The Louisiana Purchase nearly doubled the size of the United States and the cost of about four cents an acre was a breathtaking bargain. The Granger Collection, New York
UNDERSTANDABLY, Pierre Clément de Laussat was saddened by this unexpected turn of events. Having arrived in New Orleans from Paris with his wife and three daughters just nine months earlier, in March 1803, the cultivated, worldly French functionary had expected to reign for six or eight years as colonial prefect over the vast territory of Louisiana, which was to be France’s North American empire. The prospect had been all the more pleasing because the territory’s capital, New Orleans, he had noted with approval, was a city with “a great deal of social life, elegance and goodbreeding.” He also had liked the fact that the city had “all sorts of masters—dancing, music, art, and fencing,” and that even though there were “no book shops or libraries,” books could be ordered from France.
But almost before Laussat had learned to appreciate a good gumbo and the relaxed Creole pace of life, Napoléon Bonaparte had abruptly decided to sell the territory to the United States. This left Laussat with little to do but officiate when, on a sunny December 20, 1803, the French tricolor was slowly lowered in New Orleans’ main square, the Placed’Armes, and the American flag was raised. After William C.C. Claiborne and Gen. James Wilkinson, the new commissioners of the territory, officially took possession of it in the name of the United States, assuring all residents that their property, rights and religion would be respected, celebratory salvos boomed from the forts around the city. Americans cried “Huzzah!” and waved their hats, while French and Spanish residents sulked in glum silence. Laussat, standing on the balcony of the town hall, burst into tears.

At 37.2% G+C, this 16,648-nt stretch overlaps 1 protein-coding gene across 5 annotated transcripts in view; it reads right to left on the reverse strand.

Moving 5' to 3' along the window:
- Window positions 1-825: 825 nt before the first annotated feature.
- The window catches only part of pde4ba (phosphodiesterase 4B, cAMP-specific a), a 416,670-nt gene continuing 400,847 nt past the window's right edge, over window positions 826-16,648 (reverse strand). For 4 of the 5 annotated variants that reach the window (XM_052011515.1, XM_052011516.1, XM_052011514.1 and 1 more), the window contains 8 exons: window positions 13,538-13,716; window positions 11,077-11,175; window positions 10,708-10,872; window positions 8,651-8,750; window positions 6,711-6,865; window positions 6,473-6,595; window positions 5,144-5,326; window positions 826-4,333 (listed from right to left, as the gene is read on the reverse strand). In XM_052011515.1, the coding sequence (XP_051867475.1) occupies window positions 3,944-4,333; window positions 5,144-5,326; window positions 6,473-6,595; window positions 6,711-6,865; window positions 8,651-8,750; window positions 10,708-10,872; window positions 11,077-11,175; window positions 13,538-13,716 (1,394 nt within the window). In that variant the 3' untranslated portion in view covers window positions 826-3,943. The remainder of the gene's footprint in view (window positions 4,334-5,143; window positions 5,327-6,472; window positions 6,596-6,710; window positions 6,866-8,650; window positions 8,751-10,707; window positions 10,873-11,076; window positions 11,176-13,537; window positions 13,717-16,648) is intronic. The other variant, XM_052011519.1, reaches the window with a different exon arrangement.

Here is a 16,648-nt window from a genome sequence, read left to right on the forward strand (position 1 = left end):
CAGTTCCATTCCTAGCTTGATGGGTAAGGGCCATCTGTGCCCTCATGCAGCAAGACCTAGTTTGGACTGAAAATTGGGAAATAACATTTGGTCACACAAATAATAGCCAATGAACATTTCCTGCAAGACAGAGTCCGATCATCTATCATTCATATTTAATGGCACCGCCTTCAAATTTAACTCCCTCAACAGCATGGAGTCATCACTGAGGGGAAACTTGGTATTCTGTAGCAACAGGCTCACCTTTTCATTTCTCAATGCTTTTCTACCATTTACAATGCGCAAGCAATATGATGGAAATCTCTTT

The Louisiana Purchase, made 200 years ago this month, nearly doubled the size of the United States. By any measure, it was one of the most colossal land transactions in history, involving an area larger than today’s France, Spain, Portugal, Italy, Germany, Holland, Switzerland and the British Isles combined. All or parts of 15 Western states would eventually be carved from its nearly 830,000 square miles, which stretched from the Gulf of Mexico to Canada, and from the Mississippi River to the Rocky Mountains. And the price, $15 million, or about four cents an acre, was a breathtaking bargain. “Let the Land rejoice,” Gen. Horatio Gates, a prominent New York state legislator, told President Thomas Jefferson when details of the deal reached Washington, D.C. “For you have bought Louisiana for a song.”
Rich in gold, silver and other ores, as well as huge forests and endless lands for grazing and farming, the new acquisition would make America immensely wealthy. Or, as Jefferson put it in his usual understated way, “The fertility of thecountry, its climate and extent, promise in due season importantaids to our treasury, an ample provision for our posterity, and a wide-spread field for the blessings of freedom.”